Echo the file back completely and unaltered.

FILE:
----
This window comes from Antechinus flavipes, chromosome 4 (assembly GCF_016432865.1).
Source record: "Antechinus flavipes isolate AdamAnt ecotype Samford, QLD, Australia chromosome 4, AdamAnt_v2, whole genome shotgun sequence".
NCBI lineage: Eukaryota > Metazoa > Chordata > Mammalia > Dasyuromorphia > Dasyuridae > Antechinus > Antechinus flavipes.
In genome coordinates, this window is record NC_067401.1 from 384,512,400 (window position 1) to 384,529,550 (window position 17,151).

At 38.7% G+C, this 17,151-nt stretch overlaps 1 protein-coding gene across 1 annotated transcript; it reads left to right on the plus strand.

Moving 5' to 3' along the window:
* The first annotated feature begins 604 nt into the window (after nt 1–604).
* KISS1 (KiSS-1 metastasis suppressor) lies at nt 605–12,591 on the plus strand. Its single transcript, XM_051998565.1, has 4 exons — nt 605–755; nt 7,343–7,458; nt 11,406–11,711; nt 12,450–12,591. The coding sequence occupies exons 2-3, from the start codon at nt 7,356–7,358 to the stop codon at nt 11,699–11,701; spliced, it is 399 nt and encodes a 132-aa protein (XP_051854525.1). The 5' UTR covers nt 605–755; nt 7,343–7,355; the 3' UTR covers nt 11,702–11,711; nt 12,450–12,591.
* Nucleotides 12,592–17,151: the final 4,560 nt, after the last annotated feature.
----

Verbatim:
This window comes from Antechinus flavipes, chromosome 4 (assembly GCF_016432865.1).
Source record: "Antechinus flavipes isolate AdamAnt ecotype Samford, QLD, Australia chromosome 4, AdamAnt_v2, whole genome shotgun sequence".
NCBI lineage: Eukaryota > Metazoa > Chordata > Mammalia > Dasyuromorphia > Dasyuridae > Antechinus > Antechinus flavipes.
In genome coordinates, this window is record NC_067401.1 from 384,512,400 (window position 1) to 384,529,550 (window position 17,151).

At 38.7% G+C, this 17,151-nt stretch overlaps 1 protein-coding gene across 1 annotated transcript; it reads left to right on the plus strand.

Moving 5' to 3' along the window:
* The first annotated feature begins 604 nt into the window (after nt 1–604).
* KISS1 (KiSS-1 metastasis suppressor) lies at nt 605–12,591 on the plus strand. Its single transcript, XM_051998565.1, has 4 exons — nt 605–755; nt 7,343–7,458; nt 11,406–11,711; nt 12,450–12,591. The coding sequence occupies exons 2-3, from the start codon at nt 7,356–7,358 to the stop codon at nt 11,699–11,701; spliced, it is 399 nt and encodes a 132-aa protein (XP_051854525.1). The 5' UTR covers nt 605–755; nt 7,343–7,355; the 3' UTR covers nt 11,702–11,711; nt 12,450–12,591.
* Nucleotides 12,592–17,151: the final 4,560 nt, after the last annotated feature.